PLAN 74: Article
Four New Research Projects In Energy Efficiency

SA+P’s Growing Role in MIT’s Energy Initiative

Nearly a third of 13 new projects recently funded by the MIT Energy Initiative (MITEI) are being led by faculty in the School of Architecture + Planning. Established as a top priority by President Susan Hockfield in September 2006, MITEI is an Institute-wide initiative designed to help transform the global energy system to meet the needs of the future, and to help build a bridge to that future by improving today's energy systems. To date, MITEI's seed fund program has supported more than 50 early-stage research proposals plus ignition and planning grants, including previous grants to SA+P professors Marilyne Andersen, John Fernandez, Michael Flaxman, Judith Layzer and Les Norford. Of the four new projects at SA+P, two have received seed grants – funding that lasts from one to two years – and two have been awarded shorter-term ‘planning grants’. The newly-funded projects are:

Seed Grants

Allocating Energy in Buildings. (Neil Gershenfeld Media Arts and Sciences; Carlo Ratti and Harvey Michaels, Urban Studies and Planning). The first experiment of its kind on a large built space, this research will use the entire MIT campus as a test bed for developing a platform to gauge how much energy is wasted in underused built space, and to identify improvements in energy allocation. MIT is well suited for this because of its unique network of more than 100,000 sensors that can monitor the functioning of its building automation system, and by a ubiquitous WiFi network that makes it possible to assess human occupancy in virtually every room. While the project’s initial focus will be on the MIT campus, the researchers intend to extend their findings and technologies to commercial buildings as well as residential complexes with more substantial funding from government agencies and industry.

Evaluating Fenestration Systems. (Marilyne Andersen, Architecture). This project will develop new metrics for assessing the energy savings potential of advanced fenestration systems developed over the past two decades – including complex glazing and shading systems, and devices for redirecting the direct and diffuse components of natural light to control solar radiation. The research will provide ways to describe façade systems in such a way that manufacturers, architects, builders and owners can evaluate them not only in terms of energy savings potential but also, ultimately, of their other benefits such as visual and thermal comfort, health, productivity, etc. Currently, such performance metrics simply don’t exist.

Planning Grants

Expanding the Use of Solar Textiles. (Sheila Kennedy, Architecture). An outgrowth of Kennedy’s SOFT HOUSE project, this research will explore the design and development of a solar textile infrastructure to operate between the large scale of urban energy systems and the discrete ownership structure of living units in dense cities. The project will create a new model for clean energy delivery that engages digital mass manufacturing processes in the textile industry to create significant cost and installation advantages over conventional building integrated photovoltaics. Working with Portuguese urban planning and engineering collaborators, the MIT team will create prototypes for the sustainable retrofit of 20,000 households in the historic Casa Burguesa row house district of Porto, Portugal. The SOFT CITIES model will produce design and sustainable urban system concepts that can be applied to dense urban districts in South America, Asia and the United States. It also holds the potential to attract future funding from a large consortium of industry partners.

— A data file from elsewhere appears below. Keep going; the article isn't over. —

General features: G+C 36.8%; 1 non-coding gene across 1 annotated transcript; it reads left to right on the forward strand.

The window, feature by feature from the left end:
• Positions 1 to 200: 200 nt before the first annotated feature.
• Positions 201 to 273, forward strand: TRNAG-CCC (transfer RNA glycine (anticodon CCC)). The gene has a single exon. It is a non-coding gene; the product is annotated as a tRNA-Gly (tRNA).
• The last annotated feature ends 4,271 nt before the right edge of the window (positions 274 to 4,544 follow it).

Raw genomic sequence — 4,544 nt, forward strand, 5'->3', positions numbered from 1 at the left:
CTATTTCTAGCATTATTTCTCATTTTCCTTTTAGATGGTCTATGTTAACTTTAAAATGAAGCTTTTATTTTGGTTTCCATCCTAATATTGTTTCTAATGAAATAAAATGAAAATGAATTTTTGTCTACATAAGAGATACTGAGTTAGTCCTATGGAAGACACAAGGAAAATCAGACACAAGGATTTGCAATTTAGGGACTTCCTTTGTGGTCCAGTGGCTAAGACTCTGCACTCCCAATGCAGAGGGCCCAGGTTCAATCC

Reducing Urban Energy Consumption. (Christopher Zegras and Carlo Ratti, Urban Studies and Planning, with Moshe Ben-Akiva, Civil and Environmental Engineering). This project aims to develop an integrated model of land use, transportation and energy use that will enable evaluation of a range of policies and projects for reducing energy consumption in metropolitan areas. The model will include components based on micro-simulations of both individual/household behavior and organization/firm behavior, and outputs of the disaggregate models will be translated into aggregate measures of energy and resource consumption. The approach will allow the development of a new suite of performance metrics that will enable much more effective decision making in urban settings, and will also demonstrate the value of advanced information and communication technologies for data gathering and planning applications – a key contribution to planning, given the historical difficulties in gathering and updating reliable data for such purposes.

Other SA+P faculty involved with the MIT Energy Initiative include Leon Glicksman, Kent Larson, Karen R. Polenske and Lawrence Susskind. Glicksman plays a central role in the effort, co-chairing MITEI’s ‘Walk the Talk' task force on campus energy issues; also part of that task force is Christopher Zegras.